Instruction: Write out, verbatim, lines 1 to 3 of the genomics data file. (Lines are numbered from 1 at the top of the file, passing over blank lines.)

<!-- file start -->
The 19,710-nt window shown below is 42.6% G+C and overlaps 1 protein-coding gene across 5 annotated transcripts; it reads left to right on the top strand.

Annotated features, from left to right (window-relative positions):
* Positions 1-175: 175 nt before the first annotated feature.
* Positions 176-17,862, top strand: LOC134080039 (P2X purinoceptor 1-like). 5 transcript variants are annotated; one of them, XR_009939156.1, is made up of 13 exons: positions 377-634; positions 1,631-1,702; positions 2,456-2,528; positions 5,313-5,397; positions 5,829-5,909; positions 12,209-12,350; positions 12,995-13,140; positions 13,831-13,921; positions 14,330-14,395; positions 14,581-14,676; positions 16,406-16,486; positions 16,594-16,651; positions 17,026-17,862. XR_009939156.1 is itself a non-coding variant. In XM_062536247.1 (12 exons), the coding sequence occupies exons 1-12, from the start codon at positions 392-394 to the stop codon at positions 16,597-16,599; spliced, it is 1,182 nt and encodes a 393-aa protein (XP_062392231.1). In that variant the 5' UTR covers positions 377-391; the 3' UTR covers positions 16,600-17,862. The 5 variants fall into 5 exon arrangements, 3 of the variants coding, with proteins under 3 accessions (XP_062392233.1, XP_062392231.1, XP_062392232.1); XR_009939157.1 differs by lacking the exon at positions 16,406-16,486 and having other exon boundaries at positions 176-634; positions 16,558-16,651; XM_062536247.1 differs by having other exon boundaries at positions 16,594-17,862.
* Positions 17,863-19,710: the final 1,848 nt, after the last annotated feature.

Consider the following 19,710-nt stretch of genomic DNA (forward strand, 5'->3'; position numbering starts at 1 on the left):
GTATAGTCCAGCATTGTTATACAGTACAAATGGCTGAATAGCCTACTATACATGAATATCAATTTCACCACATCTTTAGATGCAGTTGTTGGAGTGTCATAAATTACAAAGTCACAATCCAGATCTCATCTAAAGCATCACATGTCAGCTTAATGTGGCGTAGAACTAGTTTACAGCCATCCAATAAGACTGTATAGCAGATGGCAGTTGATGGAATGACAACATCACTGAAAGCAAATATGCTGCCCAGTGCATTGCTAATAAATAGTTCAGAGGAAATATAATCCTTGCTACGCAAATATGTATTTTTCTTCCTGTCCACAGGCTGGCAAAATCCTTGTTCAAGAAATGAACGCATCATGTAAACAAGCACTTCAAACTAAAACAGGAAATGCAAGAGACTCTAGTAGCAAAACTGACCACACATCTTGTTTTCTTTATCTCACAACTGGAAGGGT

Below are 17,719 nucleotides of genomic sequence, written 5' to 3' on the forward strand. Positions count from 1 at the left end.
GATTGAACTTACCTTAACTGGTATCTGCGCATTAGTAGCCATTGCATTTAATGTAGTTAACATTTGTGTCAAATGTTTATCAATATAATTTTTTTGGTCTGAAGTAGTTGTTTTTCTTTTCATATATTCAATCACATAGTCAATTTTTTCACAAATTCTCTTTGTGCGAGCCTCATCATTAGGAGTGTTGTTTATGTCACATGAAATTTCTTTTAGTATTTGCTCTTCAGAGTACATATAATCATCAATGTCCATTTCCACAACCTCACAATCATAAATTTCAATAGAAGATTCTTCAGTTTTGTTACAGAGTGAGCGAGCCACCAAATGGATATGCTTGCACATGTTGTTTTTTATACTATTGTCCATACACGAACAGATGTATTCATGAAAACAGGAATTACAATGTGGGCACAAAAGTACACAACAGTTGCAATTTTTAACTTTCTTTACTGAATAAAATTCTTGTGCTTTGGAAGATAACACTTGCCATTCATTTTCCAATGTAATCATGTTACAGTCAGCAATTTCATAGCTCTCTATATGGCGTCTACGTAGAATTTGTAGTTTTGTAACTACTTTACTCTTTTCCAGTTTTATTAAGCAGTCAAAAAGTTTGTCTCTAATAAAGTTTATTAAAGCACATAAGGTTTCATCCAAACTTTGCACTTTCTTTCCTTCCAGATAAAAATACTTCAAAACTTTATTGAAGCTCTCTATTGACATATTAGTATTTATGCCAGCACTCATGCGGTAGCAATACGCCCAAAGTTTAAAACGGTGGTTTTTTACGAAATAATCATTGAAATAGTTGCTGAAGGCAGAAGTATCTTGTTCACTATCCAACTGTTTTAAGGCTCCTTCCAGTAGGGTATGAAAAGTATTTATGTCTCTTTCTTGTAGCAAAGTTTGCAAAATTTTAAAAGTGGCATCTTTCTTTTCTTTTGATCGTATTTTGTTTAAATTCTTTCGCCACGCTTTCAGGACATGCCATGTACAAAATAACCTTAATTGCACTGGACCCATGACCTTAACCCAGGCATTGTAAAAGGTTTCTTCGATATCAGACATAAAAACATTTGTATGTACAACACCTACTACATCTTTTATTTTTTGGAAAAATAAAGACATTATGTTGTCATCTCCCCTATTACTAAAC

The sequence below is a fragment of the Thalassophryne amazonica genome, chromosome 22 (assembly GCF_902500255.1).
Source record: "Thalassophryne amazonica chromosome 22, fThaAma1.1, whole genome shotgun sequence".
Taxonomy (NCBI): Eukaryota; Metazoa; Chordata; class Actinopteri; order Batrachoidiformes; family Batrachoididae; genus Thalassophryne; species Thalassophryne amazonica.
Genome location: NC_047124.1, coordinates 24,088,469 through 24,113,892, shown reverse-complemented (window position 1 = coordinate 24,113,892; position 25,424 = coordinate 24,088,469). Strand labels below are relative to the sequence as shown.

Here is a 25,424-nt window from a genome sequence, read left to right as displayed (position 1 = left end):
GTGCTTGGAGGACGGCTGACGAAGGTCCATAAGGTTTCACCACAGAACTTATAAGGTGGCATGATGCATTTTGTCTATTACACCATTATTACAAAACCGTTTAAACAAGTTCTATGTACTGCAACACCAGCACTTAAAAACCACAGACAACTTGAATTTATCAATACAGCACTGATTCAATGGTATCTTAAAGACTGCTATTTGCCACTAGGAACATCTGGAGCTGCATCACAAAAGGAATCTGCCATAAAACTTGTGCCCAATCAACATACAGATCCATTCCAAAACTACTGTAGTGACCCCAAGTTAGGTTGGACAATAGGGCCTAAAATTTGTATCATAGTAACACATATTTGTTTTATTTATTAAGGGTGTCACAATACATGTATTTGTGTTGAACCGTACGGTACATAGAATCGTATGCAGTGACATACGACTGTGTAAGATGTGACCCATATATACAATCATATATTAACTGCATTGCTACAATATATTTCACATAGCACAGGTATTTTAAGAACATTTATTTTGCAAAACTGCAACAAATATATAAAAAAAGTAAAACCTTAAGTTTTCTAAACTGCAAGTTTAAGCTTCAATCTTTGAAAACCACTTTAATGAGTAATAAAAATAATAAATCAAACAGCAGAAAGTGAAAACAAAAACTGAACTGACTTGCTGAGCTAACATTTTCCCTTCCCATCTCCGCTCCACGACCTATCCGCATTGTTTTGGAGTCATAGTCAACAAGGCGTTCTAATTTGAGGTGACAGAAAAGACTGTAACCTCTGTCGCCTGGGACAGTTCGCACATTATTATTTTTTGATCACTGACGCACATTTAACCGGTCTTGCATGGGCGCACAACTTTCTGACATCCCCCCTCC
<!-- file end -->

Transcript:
The 19,710-nt window shown below is 42.6% G+C and overlaps 1 protein-coding gene across 5 annotated transcripts; it reads left to right on the top strand.

Annotated features, from left to right (window-relative positions):
* Positions 1-175: 175 nt before the first annotated feature.